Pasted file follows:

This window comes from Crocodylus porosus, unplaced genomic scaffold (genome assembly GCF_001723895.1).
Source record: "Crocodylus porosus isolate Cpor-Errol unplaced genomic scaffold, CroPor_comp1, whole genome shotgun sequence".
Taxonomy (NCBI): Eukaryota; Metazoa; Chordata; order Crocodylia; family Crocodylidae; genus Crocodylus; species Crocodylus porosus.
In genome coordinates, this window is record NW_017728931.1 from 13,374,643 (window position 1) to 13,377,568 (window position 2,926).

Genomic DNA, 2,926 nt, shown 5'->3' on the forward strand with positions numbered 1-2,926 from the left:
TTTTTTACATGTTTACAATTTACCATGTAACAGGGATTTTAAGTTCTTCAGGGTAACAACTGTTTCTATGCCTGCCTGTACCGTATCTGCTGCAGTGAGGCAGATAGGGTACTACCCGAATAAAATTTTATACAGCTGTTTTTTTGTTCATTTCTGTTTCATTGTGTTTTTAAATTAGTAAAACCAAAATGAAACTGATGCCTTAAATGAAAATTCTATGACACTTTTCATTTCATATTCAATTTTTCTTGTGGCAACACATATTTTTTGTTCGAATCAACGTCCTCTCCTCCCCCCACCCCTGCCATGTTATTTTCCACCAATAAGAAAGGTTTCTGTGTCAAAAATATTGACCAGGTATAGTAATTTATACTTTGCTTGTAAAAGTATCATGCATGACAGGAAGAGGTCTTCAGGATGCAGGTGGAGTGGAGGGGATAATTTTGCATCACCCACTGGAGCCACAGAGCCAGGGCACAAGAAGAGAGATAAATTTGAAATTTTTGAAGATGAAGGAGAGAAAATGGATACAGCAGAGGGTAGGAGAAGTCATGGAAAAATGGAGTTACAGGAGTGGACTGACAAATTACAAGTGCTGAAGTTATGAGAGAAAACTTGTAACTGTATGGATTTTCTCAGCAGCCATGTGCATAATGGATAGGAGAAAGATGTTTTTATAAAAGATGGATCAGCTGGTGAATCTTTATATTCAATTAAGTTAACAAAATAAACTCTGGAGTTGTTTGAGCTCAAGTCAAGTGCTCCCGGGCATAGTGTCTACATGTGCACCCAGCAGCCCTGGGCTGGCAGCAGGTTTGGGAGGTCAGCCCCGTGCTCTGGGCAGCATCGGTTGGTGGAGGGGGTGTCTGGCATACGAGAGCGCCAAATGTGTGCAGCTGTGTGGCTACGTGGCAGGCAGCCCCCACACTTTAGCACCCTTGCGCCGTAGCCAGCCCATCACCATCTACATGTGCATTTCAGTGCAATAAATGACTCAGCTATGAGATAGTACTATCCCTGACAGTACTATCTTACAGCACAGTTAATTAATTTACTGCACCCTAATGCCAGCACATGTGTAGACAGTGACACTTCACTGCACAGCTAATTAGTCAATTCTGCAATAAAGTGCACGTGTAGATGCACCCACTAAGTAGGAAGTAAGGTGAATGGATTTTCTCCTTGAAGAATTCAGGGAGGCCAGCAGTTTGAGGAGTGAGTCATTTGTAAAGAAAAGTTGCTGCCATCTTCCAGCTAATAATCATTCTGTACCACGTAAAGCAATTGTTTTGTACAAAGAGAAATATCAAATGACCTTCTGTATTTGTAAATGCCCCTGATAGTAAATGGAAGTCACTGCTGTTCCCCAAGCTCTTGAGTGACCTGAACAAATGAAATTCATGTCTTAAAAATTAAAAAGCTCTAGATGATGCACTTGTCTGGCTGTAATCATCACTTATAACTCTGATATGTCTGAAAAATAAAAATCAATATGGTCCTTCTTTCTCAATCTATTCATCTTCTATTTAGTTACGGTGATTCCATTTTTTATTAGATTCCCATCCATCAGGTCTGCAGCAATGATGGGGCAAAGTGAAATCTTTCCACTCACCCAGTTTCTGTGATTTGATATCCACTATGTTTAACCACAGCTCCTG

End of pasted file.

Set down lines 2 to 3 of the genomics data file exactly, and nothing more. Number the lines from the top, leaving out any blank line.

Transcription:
Source record: "Crocodylus porosus isolate Cpor-Errol unplaced genomic scaffold, CroPor_comp1, whole genome shotgun sequence".
Taxonomy (NCBI): Eukaryota; Metazoa; Chordata; order Crocodylia; family Crocodylidae; genus Crocodylus; species Crocodylus porosus.